In contrast, studies with three major planets allow for multiple generations of instabilities (Maldonado et al., 2020b; Mustill et al., 2014, 2018) and secular resonance shifts due to engulfment of one of the planets (Smallwood et al., 2018). With four or five major planets, investigations can model outer solar system analogues around white dwarfs, including the future Sun (Duncan & Lissauer, 1998; Veras, 2016b; Veras, Reichert, et al., 2020; Zink et al., 2020). As the number of major planets increases further (Maldonado et al., 2021; Veras & Gänsicke, 2015; Veras et al., 2016), an emerging trend is that their tendency to linger and meander after gravitational instabilities increases with (a) total number of planets, (b) decreasing planet mass, and (c) increasing orbital eccentricities. Such meandering can activate previously dynamically stagnant reservoirs of minor planets, potentially enhancing pollution and disc formation prospects.

Figure 8. Breakdown of the literature exploring different physics close to and inside of the white dwarf; shaded regions indicate the involvement of a disc or ring.

Physics Close to the White Dwarf

An important end product of the dynamical evolution of planetary architectures during the white dwarf phase is matter (planets, moons, comets, asteroids, dust) that veers close (within several solar radii) to the white dwarf. At this stage, several physical effects outlined in Figure 8 become important; the shaded regions usually involve discs or rings. This subsection will discuss these effects in a clockwise direction from the illustration, starting with tides.

All objects approaching a white dwarf will experience gravitational tides, and these can alter the orbital eccentricity and semimajor axis of large asteroids and major planets whose pericenter distances exceed the Roche radius. The tidal interaction between white dwarfs and solid bodies (O’Connor & Lai, 2020; Veras et al., 2019) and gaseous bodies (Veras & Fuller, 2019) reveals nontrivial dependencies on the internal structure and spin of the object. Extant discs or rings produced from minor planet destruction are unlikely to be massive enough to play a role in the tidal interaction. Hence, the presence and movement of a major planet by itself would not necessarily imply the existence of a disc or ring.

These discs and rings can be formed by a variety of mechanisms. Slow methods of forming a disc include the continuous or stochastic destruction of a collection of minor planets over time (Brown et al., 2017; Wyatt et al., 2014), the gradual accumulation of crater impact ejecta (Veras & Kurosawa, 2020), and the gradual accumulation of evaporated planetary atmospheres (Schreiber et al., 2019). The one rapid formation mechanism is the tidal destruction of one large object representing either a large asteroid or major planet (Bear & Soker, 2013; Debes et al., 2012; Jura, 2003, 2008; Jura et al., 2007; Malamud & Perets, 2020a, 2020b; Rafikov, 2018; Veras, Shannon, et al., 2014). Potential byproducts of rapid formation are the ejection of some minor planets from the system (Malamud & Perets, 2020b; Rafikov, 2018), the development of significant substructure within the newly formed disc (Malamud & Perets, 2020a, 2020b) (see Figure 7), and a size distribution of remnants ranging from dust to asteroids.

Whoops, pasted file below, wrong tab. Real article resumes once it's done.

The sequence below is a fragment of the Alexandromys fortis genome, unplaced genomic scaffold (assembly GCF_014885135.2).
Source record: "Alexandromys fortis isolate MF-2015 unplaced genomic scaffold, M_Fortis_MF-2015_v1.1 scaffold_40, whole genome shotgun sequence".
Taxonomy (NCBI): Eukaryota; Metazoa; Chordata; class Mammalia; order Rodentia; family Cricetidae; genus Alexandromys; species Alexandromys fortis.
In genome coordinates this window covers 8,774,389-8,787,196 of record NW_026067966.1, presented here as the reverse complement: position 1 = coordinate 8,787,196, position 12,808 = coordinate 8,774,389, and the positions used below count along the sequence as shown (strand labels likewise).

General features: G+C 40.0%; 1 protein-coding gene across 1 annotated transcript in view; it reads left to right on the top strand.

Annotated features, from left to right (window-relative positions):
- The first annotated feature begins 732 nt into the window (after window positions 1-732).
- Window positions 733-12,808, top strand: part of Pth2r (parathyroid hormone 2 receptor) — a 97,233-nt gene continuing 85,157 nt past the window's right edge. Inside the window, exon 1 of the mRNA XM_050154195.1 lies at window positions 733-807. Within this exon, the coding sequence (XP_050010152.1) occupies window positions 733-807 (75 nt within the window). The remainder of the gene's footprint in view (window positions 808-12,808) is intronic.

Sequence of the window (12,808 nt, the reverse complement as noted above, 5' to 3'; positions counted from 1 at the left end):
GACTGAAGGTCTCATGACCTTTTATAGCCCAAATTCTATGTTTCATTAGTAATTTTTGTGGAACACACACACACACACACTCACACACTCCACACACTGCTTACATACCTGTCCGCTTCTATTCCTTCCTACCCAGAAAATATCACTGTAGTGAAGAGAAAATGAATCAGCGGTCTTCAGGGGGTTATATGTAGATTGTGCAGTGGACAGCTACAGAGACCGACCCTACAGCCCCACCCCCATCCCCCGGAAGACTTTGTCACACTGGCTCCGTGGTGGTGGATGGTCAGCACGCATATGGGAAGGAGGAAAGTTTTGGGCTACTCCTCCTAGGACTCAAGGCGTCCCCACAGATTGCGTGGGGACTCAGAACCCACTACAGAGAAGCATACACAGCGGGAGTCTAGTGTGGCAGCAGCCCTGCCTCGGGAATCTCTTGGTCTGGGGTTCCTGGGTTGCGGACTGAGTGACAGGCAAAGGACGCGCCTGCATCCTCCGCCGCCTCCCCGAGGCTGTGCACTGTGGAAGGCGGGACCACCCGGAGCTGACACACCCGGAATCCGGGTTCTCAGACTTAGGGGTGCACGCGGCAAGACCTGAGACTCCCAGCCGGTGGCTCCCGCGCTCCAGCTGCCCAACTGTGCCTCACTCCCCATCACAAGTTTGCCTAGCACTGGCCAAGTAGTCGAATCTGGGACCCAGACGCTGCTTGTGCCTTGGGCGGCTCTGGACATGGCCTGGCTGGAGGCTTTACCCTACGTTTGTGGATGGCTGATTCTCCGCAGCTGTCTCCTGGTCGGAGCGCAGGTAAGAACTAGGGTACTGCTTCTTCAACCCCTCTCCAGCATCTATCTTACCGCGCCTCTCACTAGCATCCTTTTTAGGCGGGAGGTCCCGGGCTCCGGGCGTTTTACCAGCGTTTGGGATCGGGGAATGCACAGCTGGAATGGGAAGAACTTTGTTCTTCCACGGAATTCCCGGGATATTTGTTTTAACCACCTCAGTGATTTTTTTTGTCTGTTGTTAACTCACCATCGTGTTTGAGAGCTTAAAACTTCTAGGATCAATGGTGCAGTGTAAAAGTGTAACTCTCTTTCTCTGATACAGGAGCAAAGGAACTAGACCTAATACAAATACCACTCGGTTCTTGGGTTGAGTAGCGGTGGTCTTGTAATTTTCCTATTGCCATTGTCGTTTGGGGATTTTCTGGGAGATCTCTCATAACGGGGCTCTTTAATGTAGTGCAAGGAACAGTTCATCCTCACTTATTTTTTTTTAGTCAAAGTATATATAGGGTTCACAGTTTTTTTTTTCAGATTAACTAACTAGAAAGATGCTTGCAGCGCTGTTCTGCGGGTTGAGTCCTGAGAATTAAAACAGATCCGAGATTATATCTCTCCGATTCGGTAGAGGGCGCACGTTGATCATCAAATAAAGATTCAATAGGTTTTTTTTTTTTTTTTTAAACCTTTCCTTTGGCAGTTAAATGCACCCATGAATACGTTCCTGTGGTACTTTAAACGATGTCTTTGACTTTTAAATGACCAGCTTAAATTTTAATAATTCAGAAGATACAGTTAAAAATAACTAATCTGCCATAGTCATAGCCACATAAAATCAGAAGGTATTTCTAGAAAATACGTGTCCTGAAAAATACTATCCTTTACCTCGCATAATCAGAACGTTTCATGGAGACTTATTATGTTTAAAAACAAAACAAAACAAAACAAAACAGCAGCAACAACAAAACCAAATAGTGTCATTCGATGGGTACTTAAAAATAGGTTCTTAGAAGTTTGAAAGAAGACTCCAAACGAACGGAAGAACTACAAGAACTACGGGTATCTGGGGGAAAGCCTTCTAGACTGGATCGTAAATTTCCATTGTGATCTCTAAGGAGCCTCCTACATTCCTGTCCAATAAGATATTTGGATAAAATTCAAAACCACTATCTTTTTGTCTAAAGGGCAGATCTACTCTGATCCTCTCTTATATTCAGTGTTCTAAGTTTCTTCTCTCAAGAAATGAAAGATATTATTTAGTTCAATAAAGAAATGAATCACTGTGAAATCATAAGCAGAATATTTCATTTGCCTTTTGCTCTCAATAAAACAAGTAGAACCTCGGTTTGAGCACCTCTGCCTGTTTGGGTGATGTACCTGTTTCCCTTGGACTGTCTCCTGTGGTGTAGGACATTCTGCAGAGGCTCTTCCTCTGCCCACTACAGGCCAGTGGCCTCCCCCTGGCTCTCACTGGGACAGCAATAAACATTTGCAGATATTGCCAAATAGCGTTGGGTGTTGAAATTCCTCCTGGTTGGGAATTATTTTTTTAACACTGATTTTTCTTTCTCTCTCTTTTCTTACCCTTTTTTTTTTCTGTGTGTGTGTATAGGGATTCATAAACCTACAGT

Disc formation mechanisms relying on tidal destruction typically assume that the initial orbit of the tidally destroyed object is highly eccentric; in order to survive the giant branch phases of evolution, the object must arrive at the white dwarf at a distance of at least a few au. This idea has been observationally reinforced through the likely eccentric debris orbiting ZTF J0139+5245 (Vanderbosch et al., 2020). This debris might be in the process of circularizing. Fittingly, the process of and timescale for circularizing debris has become a subject in its own right (Malamud et al., 2021; Nixon et al., 2021; Veras, Leinhardt, Eggl, et al., 2015).

The evolution of the resulting roughly circular disc or ring (Bochkarev & Rafikov, 2011; Kenyon & Bromley, 2017a, 2017b; Malamud et al., 2021; Metzger et al., 2012; Miranda & Rafikov, 2018; Rafikov, 2011a, 2011b; Rafikov & Garmilla, 2012; Rozner et al., 2021; Veras & Heng, 2020) incorporates a variety of physics, partly because gas generated from sublimation or collisions mixes with the dust. Given that analytic solutions for the time evolution of this gas-dust mixture are limited, employment of numerical codes would be required for more detailed modeling (see Figure 7 for an example evolution), especially for an individual known exosystem.